If you must have any urine tests, tell your doctor you are taking Kalixocin as it may affect the results of some laboratory tests.
If you are about to start taking a new medicine, tell your doctor or pharmacist that you are taking Kalixocin.
Tell all the doctors, dentists and pharmacists who are treating you that you are taking Kalixocin.
Things you must not do
Do not use Kalixocin to treat any other conditions unless your doctor tells you to.
Do not give Kalixocin to anyone else, even if their symptoms seem like yours.
Things to be careful of
Be careful driving or operating machinery until you know how Kalixocin affects you.
Tell your doctor or pharmacist as soon as possible if you do not feel well while you are taking Kalixocin.
Kalixocin treats infections in most people, but it may have unwanted side effects in some people.
All medicines can have side effects. Sometimes they are serious, most of the time they are not. You may need medical treatment if you get some of the side effects.
Do not be alarmed by this list of possible side effects. You may not experience any of them.
Ask your doctor or pharmacist to answer any questions you may have.
While you are taking Kalixocin
Tell your doctor if you experience any of the following:
- stomach cramps and pains
- nausea, vomiting and severe diarrhoea
- oral thrush (sore white mouth or tongue) or vaginal thrush (vaginal itching or discharge)
- change in taste sensation
- asthma, shortness of breath
- muscle weakness, pain or spasms
- stomach distension
Tell your doctor immediately if you notice any of the following as you may need urgent medical care:
- yellowing of the eyes or skin (jaundice)
- feeling generally unwell and having poor appetite
- hearing disturbances
- chest pain
- dizziness, confusion, hallucinations, convulsions
- fainting, irregular heartbeat
- any type of skin rash, itching, hives
- severe diarrhoea, especially if bloody
- severe upper stomach pain with nausea and vomiting (pancreatitis)
Stop taking Kalixocin and tell your doctor immediately or go to Accident and Emergency at your nearest hospital if any of the following happen:
- swelling to the face, lips, mouth, throat or neck which may cause difficulty in swallowing or breathing or sudden collapse
After you have finished taking Kalixocin
Tell your doctor immediately if you notice any of the following side effects, even if they occur several weeks after stopping treatment with Kalixocin:
- severe stomach or abdominal cramps
- watery and severe diarrhoea, which may also be bloody (this may occur several weeks after you stop taking Kalixocin)
- fever, in combination with one or both of the above
These are rare but serious side effects. You may have a serious condition affecting your bowel and you may need urgent medical care.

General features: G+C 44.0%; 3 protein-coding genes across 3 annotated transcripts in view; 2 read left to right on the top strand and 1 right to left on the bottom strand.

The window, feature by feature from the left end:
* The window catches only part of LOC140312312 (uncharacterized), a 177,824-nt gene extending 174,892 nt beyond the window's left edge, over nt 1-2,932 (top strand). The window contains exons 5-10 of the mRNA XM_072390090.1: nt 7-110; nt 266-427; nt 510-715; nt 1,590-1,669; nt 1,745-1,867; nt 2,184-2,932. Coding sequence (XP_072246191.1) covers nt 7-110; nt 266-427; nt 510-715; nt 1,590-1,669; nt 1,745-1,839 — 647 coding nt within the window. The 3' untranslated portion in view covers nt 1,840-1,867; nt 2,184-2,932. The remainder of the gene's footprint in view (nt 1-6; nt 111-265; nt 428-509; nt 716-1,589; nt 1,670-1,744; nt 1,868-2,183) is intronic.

Do not take any diarrhoea medicine without first checking with your doctor.
Other side effects not listed above may also occur in some patients. Ask your doctor or pharmacist for more information about side effects, as they have a more complete list of side effects. Inform your doctor promptly about these or any other symptoms. If the condition persists or worsens, seek medical attention.
Do not be alarmed by this list of possible side effects. You may not experience any of them or only some of them
Tell your doctor if you notice anything that is making you feel unwell while you are taking, or soon after you have finished taking Kalixocin, even if it is not on this list.
After taking Kalixocin
Keep Kalixocin where children cannot reach it. A locked cupboard at least one-and-a-half metres above the ground is a good place to store medicines.
Keep your tablets in the pack until it is time to take them. If you take the tablets out of the pack they will not keep well.
Keep your tablets in a cool dry place, protected from light, where the temperature stays below 25°C.
Do not store Kalixocin or any other medicine in the bathroom or near a sink.
Do not leave Kalixocin in the car or on window sills. Heat and dampness can destroy some medicines.
If your doctor tells you to stop taking Kalixocin, or your tablets have passed their expiry date, ask your pharmacist what to do with any that are left over.
What it looks like
Kalixocin 250 mg tablets are yellow, oval shaped, film-coated tablets.
Each pack contains 14 tablets.
The active ingredient in Kalixocin is clarithromycin.
Each Kalixocin tablet contains 250 mg of clarithromycin.
The tablets also contain the following inactive ingredients:
- microcrystalline cellulose
- croscarmellose sodium
- magnesium stearate
- propylene glycol
- quinoline yellow
- silicon dioxide
- sorbic acid
- sorbitan mono-oleate
- pregelatinised maize starch
- stearic acid
- purified talc
- titanium dioxide
Kalixocin tablets contain sorbates.
The tablets do not contain lactose or gluten.
Kalixocin is supplied by:
Mylan Health Pty Ltd
Level 1, 30 The Bond
30-34 Hickson Road
Millers Point NSW 2000
Australian registration number:
Kalixocin – AUST R 99707
This leaflet was prepared in October 2019.
Published by MIMS December 2019